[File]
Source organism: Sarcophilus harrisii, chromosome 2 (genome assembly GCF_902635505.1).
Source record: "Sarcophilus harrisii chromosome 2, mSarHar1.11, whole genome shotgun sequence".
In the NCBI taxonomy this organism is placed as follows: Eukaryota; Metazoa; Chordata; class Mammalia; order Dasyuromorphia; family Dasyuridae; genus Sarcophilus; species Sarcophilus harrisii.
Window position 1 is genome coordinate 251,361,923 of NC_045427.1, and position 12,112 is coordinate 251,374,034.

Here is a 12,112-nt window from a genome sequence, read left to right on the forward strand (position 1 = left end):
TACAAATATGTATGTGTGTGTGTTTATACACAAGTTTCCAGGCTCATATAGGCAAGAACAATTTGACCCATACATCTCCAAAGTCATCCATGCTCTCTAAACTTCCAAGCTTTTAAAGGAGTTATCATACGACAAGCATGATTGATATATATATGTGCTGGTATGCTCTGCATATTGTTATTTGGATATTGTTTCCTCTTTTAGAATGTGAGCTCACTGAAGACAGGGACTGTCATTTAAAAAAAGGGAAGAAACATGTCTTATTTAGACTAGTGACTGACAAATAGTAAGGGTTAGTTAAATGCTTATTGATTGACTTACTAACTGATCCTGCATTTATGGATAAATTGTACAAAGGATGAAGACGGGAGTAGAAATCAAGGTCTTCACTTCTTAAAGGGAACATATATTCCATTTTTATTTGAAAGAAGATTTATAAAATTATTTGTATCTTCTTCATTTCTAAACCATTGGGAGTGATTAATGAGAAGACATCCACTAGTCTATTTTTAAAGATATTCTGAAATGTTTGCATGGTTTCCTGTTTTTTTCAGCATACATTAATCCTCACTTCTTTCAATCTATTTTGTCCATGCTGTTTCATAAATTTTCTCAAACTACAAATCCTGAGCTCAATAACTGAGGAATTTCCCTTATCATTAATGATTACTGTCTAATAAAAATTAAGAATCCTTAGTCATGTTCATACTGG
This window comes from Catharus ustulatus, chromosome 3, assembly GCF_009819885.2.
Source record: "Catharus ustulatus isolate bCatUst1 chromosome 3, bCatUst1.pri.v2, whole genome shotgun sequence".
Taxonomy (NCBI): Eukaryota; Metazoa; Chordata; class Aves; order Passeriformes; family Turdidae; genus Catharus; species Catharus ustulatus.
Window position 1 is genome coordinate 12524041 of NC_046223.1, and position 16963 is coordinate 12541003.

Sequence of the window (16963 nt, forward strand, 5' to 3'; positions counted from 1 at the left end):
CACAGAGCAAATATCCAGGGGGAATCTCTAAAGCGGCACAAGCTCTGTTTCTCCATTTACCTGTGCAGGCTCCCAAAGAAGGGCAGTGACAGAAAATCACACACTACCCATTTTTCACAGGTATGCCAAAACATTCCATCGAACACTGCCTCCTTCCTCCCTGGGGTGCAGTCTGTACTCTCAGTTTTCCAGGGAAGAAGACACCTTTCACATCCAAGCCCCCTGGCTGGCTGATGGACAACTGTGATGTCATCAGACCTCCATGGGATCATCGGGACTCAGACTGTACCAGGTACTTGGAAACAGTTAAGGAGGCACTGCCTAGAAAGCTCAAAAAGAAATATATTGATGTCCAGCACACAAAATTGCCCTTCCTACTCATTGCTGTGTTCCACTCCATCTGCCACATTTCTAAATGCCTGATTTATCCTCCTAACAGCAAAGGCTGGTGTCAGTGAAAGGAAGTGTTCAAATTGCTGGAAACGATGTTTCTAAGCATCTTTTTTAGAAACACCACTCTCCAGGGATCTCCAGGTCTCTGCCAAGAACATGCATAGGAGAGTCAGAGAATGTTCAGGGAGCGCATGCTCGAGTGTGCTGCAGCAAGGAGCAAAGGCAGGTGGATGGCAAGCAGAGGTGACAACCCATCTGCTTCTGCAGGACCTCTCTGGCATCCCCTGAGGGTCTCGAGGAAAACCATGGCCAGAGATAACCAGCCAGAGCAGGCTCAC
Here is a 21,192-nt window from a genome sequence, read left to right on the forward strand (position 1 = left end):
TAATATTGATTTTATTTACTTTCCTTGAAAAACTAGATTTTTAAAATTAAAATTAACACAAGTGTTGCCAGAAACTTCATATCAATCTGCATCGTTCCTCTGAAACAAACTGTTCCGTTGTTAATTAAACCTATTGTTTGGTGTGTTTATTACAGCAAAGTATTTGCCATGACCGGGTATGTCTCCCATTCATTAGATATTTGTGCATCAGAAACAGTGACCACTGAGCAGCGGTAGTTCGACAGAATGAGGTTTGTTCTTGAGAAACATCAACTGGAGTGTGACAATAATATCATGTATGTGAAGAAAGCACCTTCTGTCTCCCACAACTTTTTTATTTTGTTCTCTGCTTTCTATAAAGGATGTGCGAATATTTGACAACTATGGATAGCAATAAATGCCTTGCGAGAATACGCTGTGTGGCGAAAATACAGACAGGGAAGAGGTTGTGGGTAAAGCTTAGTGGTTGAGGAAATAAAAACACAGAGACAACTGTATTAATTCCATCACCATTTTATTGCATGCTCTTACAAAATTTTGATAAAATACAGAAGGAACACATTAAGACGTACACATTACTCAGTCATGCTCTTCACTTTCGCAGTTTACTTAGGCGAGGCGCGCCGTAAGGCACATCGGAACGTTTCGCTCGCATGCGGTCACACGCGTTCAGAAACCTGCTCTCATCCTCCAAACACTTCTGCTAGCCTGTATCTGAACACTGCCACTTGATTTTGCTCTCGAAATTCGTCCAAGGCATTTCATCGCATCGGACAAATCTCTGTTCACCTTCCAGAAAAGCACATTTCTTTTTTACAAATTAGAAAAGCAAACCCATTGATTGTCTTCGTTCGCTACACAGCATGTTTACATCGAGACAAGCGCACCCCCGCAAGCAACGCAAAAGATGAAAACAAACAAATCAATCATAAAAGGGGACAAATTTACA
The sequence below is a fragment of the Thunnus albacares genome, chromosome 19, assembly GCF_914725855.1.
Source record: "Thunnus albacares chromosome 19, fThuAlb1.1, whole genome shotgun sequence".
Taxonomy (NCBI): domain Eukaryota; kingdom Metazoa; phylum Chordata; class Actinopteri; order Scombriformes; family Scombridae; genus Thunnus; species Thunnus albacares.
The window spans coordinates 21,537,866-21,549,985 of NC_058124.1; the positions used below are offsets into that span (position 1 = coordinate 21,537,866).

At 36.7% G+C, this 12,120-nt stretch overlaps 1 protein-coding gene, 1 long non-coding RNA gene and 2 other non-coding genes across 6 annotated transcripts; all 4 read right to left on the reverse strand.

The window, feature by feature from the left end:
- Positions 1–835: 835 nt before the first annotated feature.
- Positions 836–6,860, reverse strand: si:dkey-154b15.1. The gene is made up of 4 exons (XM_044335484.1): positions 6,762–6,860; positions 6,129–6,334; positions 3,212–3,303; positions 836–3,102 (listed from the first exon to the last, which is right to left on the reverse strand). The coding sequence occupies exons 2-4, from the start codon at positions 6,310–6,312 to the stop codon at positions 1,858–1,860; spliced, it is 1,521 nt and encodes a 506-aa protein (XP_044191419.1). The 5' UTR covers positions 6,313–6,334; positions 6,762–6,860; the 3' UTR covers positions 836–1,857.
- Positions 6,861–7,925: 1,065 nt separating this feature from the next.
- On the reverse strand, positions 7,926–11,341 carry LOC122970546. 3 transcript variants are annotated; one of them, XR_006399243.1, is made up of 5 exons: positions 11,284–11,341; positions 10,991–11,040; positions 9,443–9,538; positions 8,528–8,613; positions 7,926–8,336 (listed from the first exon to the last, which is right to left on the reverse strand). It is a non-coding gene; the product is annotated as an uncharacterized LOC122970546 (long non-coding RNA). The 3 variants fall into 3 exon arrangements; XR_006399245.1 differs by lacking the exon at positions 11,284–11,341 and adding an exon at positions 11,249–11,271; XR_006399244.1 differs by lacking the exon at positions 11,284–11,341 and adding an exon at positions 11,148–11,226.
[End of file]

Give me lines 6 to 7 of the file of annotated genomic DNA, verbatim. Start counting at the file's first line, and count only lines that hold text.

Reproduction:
TACAAATATGTATGTGTGTGTGTTTATACACAAGTTTCCAGGCTCATATAGGCAAGAACAATTTGACCCATACATCTCCAAAGTCATCCATGCTCTCTAAACTTCCAAGCTTTTAAAGGAGTTATCATACGACAAGCATGATTGATATATATATGTGCTGGTATGCTCTGCATATTGTTATTTGGATATTGTTTCCTCTTTTAGAATGTGAGCTCACTGAAGACAGGGACTGTCATTTAAAAAAAGGGAAGAAACATGTCTTATTTAGACTAGTGACTGACAAATAGTAAGGGTTAGTTAAATGCTTATTGATTGACTTACTAACTGATCCTGCATTTATGGATAAATTGTACAAAGGATGAAGACGGGAGTAGAAATCAAGGTCTTCACTTCTTAAAGGGAACATATATTCCATTTTTATTTGAAAGAAGATTTATAAAATTATTTGTATCTTCTTCATTTCTAAACCATTGGGAGTGATTAATGAGAAGACATCCACTAGTCTATTTTTAAAGATATTCTGAAATGTTTGCATGGTTTCCTGTTTTTTTCAGCATACATTAATCCTCACTTCTTTCAATCTATTTTGTCCATGCTGTTTCATAAATTTTCTCAAACTACAAATCCTGAGCTCAATAACTGAGGAATTTCCCTTATCATTAATGATTACTGTCTAATAAAAATTAAGAATCCTTAGTCATGTTCATACTGG
This window comes from Catharus ustulatus, chromosome 3, assembly GCF_009819885.2.